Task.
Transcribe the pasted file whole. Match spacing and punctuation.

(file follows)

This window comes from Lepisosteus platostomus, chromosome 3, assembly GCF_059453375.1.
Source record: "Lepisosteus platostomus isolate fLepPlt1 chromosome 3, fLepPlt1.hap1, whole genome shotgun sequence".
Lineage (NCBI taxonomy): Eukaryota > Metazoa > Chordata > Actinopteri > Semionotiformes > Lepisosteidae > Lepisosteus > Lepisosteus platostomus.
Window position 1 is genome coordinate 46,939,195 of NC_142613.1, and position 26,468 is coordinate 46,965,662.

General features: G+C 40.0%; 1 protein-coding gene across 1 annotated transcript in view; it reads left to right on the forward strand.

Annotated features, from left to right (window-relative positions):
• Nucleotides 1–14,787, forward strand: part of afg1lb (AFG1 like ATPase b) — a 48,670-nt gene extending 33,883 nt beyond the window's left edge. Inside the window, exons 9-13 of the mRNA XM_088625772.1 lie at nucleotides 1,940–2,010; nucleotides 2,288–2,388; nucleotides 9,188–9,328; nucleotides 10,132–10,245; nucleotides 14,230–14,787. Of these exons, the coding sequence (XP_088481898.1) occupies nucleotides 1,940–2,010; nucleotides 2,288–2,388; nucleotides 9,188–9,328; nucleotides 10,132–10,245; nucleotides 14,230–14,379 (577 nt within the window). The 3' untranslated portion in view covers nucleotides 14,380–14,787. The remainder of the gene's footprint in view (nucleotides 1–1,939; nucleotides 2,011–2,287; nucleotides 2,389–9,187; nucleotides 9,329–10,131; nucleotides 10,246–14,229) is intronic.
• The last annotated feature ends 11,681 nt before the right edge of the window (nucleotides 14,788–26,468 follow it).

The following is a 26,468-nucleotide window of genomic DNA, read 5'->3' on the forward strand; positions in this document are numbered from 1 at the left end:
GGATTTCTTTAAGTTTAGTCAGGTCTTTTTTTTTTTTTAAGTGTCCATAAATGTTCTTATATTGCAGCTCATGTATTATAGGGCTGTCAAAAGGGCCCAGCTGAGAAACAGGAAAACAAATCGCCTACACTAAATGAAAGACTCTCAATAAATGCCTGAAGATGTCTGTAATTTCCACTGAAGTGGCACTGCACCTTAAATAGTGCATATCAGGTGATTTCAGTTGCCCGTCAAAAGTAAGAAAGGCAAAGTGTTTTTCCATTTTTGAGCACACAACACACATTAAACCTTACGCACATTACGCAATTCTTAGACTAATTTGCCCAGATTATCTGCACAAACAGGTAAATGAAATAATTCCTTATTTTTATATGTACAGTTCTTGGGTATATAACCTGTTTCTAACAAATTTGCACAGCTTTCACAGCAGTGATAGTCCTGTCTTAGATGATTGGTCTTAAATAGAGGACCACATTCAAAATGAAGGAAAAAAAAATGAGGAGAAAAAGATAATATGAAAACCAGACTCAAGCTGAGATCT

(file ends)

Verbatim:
This window comes from Lepisosteus platostomus, chromosome 3, assembly GCF_059453375.1.
Source record: "Lepisosteus platostomus isolate fLepPlt1 chromosome 3, fLepPlt1.hap1, whole genome shotgun sequence".
Lineage (NCBI taxonomy): Eukaryota > Metazoa > Chordata > Actinopteri > Semionotiformes > Lepisosteidae > Lepisosteus > Lepisosteus platostomus.
Window position 1 is genome coordinate 46,939,195 of NC_142613.1, and position 26,468 is coordinate 46,965,662.

General features: G+C 40.0%; 1 protein-coding gene across 1 annotated transcript in view; it reads left to right on the forward strand.

Annotated features, from left to right (window-relative positions):
• Nucleotides 1–14,787, forward strand: part of afg1lb (AFG1 like ATPase b) — a 48,670-nt gene extending 33,883 nt beyond the window's left edge. Inside the window, exons 9-13 of the mRNA XM_088625772.1 lie at nucleotides 1,940–2,010; nucleotides 2,288–2,388; nucleotides 9,188–9,328; nucleotides 10,132–10,245; nucleotides 14,230–14,787. Of these exons, the coding sequence (XP_088481898.1) occupies nucleotides 1,940–2,010; nucleotides 2,288–2,388; nucleotides 9,188–9,328; nucleotides 10,132–10,245; nucleotides 14,230–14,379 (577 nt within the window). The 3' untranslated portion in view covers nucleotides 14,380–14,787. The remainder of the gene's footprint in view (nucleotides 1–1,939; nucleotides 2,011–2,287; nucleotides 2,389–9,187; nucleotides 9,329–10,131; nucleotides 10,246–14,229) is intronic.
• The last annotated feature ends 11,681 nt before the right edge of the window (nucleotides 14,788–26,468 follow it).

The following is a 26,468-nucleotide window of genomic DNA, read 5'->3' on the forward strand; positions in this document are numbered from 1 at the left end:
GGATTTCTTTAAGTTTAGTCAGGTCTTTTTTTTTTTTTAAGTGTCCATAAATGTTCTTATATTGCAGCTCATGTATTATAGGGCTGTCAAAAGGGCCCAGCTGAGAAACAGGAAAACAAATCGCCTACACTAAATGAAAGACTCTCAATAAATGCCTGAAGATGTCTGTAATTTCCACTGAAGTGGCACTGCACCTTAAATAGTGCATATCAGGTGATTTCAGTTGCCCGTCAAAAGTAAGAAAGGCAAAGTGTTTTTCCATTTTTGAGCACACAACACACATTAAACCTTACGCACATTACGCAATTCTTAGACTAATTTGCCCAGATTATCTGCACAAACAGGTAAATGAAATAATTCCTTATTTTTATATGTACAGTTCTTGGGTATATAACCTGTTTCTAACAAATTTGCACAGCTTTCACAGCAGTGATAGTCCTGTCTTAGATGATTGGTCTTAAATAGAGGACCACATTCAAAATGAAGGAAAAAAAAATGAGGAGAAAAAGATAATATGAAAACCAGACTCAAGCTGAGATCT